showing of cause between the drug use and the accident.”
When a court precedent doesn’t seem to make any sense, a jury can and
sometimes does aver to its own sense of justice, and that’s called jury
nullification, Rodgers said.

MEDICAL PROS AND CONS
Bob Cameron hasn’t touched alcohol or marijuana since 1981. In fact, he is
a licensed substance abuse counselor and a caregiver for Jack Peterson,
who will soon turn 85.
Peterson has prostate cancer, which has metastasized into bone cancer, and
he’s gone through the traditional treatments. He is hoping to increase his
chances by using a marijuana tincture under his tongue.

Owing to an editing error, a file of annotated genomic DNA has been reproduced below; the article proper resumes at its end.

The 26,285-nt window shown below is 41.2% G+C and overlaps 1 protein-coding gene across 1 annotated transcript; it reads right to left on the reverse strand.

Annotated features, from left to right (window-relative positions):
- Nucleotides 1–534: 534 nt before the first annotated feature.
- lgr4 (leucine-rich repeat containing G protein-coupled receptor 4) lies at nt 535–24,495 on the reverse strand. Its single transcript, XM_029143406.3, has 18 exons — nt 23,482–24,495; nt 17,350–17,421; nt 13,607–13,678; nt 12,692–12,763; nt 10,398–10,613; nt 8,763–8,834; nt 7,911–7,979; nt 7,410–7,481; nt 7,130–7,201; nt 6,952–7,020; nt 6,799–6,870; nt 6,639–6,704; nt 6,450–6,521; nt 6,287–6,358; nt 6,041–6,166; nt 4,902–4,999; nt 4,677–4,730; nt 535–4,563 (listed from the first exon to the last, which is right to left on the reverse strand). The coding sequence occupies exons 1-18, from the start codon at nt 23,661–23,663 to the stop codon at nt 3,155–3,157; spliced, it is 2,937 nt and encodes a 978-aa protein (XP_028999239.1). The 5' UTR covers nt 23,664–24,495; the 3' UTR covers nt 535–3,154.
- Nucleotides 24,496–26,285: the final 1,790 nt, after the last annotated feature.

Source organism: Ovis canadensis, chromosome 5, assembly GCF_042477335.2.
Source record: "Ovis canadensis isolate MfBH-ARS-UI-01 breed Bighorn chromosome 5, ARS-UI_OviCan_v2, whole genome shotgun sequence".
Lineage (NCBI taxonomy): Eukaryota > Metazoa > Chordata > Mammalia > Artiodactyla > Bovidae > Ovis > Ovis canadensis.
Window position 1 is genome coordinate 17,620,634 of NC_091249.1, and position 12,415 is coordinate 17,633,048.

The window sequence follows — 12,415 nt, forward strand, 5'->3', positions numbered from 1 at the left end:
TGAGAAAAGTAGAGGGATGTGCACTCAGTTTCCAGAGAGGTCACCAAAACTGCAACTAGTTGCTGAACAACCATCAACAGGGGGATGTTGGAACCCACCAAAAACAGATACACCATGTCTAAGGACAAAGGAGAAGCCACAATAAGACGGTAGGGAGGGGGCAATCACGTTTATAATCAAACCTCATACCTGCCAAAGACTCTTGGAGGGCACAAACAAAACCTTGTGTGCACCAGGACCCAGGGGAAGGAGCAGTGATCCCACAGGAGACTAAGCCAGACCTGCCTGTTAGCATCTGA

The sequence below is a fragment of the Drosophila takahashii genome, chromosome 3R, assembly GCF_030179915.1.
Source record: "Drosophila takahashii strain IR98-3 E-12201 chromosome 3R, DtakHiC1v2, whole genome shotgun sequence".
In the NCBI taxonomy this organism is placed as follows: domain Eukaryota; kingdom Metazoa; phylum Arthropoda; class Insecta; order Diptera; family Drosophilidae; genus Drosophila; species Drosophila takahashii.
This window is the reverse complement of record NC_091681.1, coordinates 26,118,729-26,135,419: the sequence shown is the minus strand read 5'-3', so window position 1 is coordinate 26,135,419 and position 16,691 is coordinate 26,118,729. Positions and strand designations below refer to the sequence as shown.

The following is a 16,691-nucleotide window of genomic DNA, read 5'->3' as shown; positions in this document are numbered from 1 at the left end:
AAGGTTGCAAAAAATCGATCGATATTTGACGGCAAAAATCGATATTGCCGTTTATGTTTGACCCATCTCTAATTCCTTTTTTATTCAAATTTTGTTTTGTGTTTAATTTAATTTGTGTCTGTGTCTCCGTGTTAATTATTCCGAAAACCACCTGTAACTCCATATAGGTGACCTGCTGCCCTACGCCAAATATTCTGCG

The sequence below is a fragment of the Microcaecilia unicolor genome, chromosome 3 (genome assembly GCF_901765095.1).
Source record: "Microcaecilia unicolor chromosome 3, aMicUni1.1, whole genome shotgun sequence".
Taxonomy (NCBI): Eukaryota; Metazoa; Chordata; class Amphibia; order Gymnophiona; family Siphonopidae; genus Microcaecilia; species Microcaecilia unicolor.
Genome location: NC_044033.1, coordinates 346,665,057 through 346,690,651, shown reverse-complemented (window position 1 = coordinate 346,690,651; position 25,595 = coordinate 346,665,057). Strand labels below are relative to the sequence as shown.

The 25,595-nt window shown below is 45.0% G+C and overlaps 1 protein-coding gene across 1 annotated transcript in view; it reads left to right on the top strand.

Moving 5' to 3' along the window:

“I have patience and faith,” said Peterson, who researched marijuana on
the Internet after Michigan voters approved medicinal marijuana in
November.
Cameron believes that it’s possible to get the curative powers of
marijuana without the euphoria, which he considers an overdose.
He doesn’t advocate marijuana for minors nor does he want Michigan to
adopt the same system as California, in which “caregivers” have simply
become suppliers. He wants to train people to become truly supportive of
those who are sick.
The use of medical marijuana has certainly gained the attention of the
medical community, which has exploded with thousands of scientific
articles in the last several years, according to a survey published in the
most recent Journal of Opioid Management.
The authors of the report said that marijuana has been studied for pain
management, glaucoma, nausea, enhancing appetite for “wasting” disease,